## 1. Introduction

[2] Field observations of rapid water table rises indicate that unsaturated-zone preferential flow can contribute substantially to groundwater recharge [*Lee et al*., 2006; *Heppner et al*., 2007; *Gleeson et al*., 2009; *Cuthbert and Tindimugaya*, 2010]. This important process is rarely given physically realistic treatment in mathematical models of flow and transport. In unconfined aquifers, observed water table fluctuations can be used to quantify recharge [*Healy and Cook*, 2002; *Heppner and Nimmo*, 2005; *Cuthbert*, 2010]. These empirical water table fluctuation methods incorporate the impact of both preferential and diffuse flow processes into an area-averaged estimate of unsaturated fluxes. Although sensitive to preferential flow, water table fluctuation methods do not treat it explicitly and generally are not applicable for predicting recharge under a given set of environmental forcing conditions. Explicit treatment of preferential flow in a predictive model would be of great practical value for land and water resources management decisions, especially in the context of dealing with problems of contaminant transport and climate change impacts.

[3] Typical physically based hydrologic models employ numerical solutions for the Darcy-Buckingham formulation of the variably-saturated flow equation to simulate subsurface fluxes, which presents three major problems. First, adequate parameterization and evaluation of this type of model requires substantial data inputs that are essentially never available for operational applications [*Loague and VanderKwaak*, 2004]. Second, when sufficient data are available robust parameter estimation can be computationally expensive and the model user may still struggle with issues related to parameter identifiability, correlation, and heterogeneity [*Vrugt et al*., 2002; *Hill and Tiedeman*, 2007; *Mirus et al*., 2009]. Third, the flow equation relies on the assumption that capillarity dominates unsaturated fluxes, so it represents entirely diffusive flow behavior. The implication of this “diffuse flow” assumption is that even when treated explicitly, preferential flow networks do not activate until the air-entry values of these larger pores are exceeded. Thus, preferential flow is only simulated once the porous medium is nearly or completely saturated. However, numerous observations document preferential flow under far-from-saturated conditions [*Nimmo*, 2012]; as a result, simulations often underestimate unsaturated fluxes of water and the solutes transported by advection. Without full knowledge of heterogeneity in the subsurface, highly parameterized deterministic models present the user with the often insurmountable challenge of being right for the right reasons [*Klemes*, 1986; *Loague and VanderKwaak*, 2004; *Kirchner*, 2006].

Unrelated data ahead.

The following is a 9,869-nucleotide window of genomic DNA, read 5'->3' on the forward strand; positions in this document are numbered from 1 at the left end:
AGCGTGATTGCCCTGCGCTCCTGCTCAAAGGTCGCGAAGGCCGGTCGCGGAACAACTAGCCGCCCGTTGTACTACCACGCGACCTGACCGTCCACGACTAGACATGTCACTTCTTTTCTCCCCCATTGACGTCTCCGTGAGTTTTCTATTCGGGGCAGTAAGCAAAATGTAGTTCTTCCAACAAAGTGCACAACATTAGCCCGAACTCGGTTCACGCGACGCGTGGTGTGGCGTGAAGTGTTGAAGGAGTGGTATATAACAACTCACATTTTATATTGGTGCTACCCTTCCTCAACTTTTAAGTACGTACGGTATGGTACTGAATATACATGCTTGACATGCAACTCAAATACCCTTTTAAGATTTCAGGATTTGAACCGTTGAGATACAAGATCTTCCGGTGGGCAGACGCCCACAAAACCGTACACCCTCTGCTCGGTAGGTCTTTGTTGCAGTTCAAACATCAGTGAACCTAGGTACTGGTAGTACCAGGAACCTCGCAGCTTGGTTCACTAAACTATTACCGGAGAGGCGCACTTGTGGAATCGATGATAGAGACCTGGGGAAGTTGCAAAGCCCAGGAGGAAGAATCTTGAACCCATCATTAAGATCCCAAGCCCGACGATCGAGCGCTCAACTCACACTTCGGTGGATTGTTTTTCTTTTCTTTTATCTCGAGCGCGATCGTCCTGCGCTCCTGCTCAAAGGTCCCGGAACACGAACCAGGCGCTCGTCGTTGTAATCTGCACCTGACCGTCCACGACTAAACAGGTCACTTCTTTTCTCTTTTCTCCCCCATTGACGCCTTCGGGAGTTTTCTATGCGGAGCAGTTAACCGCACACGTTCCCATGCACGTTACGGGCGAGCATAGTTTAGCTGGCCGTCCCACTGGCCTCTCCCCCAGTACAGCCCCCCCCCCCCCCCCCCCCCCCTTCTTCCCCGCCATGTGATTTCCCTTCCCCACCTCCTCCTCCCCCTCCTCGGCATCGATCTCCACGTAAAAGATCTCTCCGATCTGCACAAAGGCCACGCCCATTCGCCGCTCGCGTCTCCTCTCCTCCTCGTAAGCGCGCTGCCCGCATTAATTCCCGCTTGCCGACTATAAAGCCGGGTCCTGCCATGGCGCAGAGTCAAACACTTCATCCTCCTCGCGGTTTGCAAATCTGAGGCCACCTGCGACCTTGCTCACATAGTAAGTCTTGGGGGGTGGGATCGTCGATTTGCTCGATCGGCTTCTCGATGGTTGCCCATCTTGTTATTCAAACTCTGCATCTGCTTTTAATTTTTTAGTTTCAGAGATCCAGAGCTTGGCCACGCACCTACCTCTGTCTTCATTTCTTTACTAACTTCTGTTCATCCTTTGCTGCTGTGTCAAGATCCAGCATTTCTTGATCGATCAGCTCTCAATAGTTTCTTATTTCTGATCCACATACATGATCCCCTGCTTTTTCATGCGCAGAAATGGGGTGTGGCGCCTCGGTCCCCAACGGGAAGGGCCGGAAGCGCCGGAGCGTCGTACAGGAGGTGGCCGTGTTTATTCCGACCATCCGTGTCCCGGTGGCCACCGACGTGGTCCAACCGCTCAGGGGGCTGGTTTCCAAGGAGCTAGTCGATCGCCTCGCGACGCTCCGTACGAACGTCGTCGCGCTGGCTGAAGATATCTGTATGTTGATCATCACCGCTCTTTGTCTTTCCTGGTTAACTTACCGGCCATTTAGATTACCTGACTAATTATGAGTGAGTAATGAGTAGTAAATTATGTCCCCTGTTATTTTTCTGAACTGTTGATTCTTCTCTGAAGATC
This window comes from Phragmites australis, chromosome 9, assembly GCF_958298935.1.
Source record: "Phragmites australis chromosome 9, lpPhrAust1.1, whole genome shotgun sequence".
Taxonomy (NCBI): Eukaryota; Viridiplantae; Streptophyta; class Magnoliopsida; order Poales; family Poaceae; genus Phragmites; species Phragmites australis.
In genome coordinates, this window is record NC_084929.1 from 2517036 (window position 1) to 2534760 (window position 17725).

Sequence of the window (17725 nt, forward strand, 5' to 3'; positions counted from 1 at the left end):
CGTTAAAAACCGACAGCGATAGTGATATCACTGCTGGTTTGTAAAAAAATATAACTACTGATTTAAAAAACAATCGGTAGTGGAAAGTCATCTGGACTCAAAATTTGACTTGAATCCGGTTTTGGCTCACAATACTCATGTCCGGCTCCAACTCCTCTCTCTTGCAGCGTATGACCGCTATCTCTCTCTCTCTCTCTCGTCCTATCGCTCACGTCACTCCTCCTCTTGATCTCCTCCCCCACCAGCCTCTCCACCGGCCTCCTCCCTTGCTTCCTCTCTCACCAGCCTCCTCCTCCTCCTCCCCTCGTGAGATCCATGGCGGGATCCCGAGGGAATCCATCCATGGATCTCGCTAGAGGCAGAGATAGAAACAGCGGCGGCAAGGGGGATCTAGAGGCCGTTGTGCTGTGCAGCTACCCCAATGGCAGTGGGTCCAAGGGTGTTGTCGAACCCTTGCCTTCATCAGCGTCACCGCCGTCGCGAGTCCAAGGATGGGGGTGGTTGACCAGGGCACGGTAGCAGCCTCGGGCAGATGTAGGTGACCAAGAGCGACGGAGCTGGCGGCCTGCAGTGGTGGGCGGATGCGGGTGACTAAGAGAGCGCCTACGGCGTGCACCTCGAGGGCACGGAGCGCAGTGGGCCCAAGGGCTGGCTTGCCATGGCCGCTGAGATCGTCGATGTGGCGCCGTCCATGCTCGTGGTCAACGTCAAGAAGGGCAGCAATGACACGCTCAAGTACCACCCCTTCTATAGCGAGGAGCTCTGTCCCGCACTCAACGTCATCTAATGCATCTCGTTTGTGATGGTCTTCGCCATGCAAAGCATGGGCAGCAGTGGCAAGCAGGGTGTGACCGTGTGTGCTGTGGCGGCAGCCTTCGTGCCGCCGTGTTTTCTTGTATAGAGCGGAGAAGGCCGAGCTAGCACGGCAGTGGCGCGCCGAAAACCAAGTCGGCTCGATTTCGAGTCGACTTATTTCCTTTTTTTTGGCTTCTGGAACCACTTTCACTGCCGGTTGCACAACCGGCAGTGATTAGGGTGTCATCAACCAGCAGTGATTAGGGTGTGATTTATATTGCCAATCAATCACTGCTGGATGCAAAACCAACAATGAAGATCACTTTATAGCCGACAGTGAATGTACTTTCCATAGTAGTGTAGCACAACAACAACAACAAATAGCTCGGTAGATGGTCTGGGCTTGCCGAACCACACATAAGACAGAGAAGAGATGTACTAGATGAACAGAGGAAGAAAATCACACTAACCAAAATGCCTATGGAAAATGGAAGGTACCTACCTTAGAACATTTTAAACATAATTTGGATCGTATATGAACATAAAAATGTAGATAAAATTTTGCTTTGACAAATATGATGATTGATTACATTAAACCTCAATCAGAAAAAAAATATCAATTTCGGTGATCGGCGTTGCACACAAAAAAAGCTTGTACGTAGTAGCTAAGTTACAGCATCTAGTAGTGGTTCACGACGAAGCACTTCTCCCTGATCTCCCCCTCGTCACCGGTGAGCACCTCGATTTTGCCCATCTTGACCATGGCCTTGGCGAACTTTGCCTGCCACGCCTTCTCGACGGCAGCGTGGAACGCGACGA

[4] The evidence for unsaturated-zone preferential flow is considerable and there is a need to improve quantitative understanding of this important process [*Nimmo*, 2012]. Several alternative mathematical formulations of unsaturated flow have been developed to address the prevalence of nondiffusive, nonequilibrium flow processes observed in natural and laboratory settings [*Rasmussen et al*., 2000; *Ross and Smettem*, 2000; *Nimmo*, 2007, 2010a; *Peters and Durner*, 2008; *Vogel et al*., 2010; *Or and Assouline*, 2011]. Although the need for such paradigm shifts and supplements to the Darcy-Buckingham formulation is becoming more widely accepted, these approaches have not been thoroughly tested for a range of practical applications.

[5] The primary objective of this work is to present the first rigorous testing of the source-responsive fluxes model, which was developed [*Nimmo*, 2007, 2010a] and modified here to provide a parsimonious, but physically realistic treatment of unsaturated preferential flow processes. We use two case studies not considered previously by *Nimmo* [2007, 2010a] to quantitatively evaluate practical applications of the model with limited data. Both case studies are in arid environments with deep vadose zones where simple, low-cost assessments of preferential flow are needed to inform land and water resources management decisions. Previous applications of source-responsive theory have highlighted several areas where the hydrologic realism of the model could be enhanced [*Nimmo*, 2010a, 2010b; *Mirus et al*., 2011], which we now account for in the equations for source-responsive fluxes. A secondary objective of this study is to assess the value of these modifications to the model equations and identify additional data needed to further improve process representation.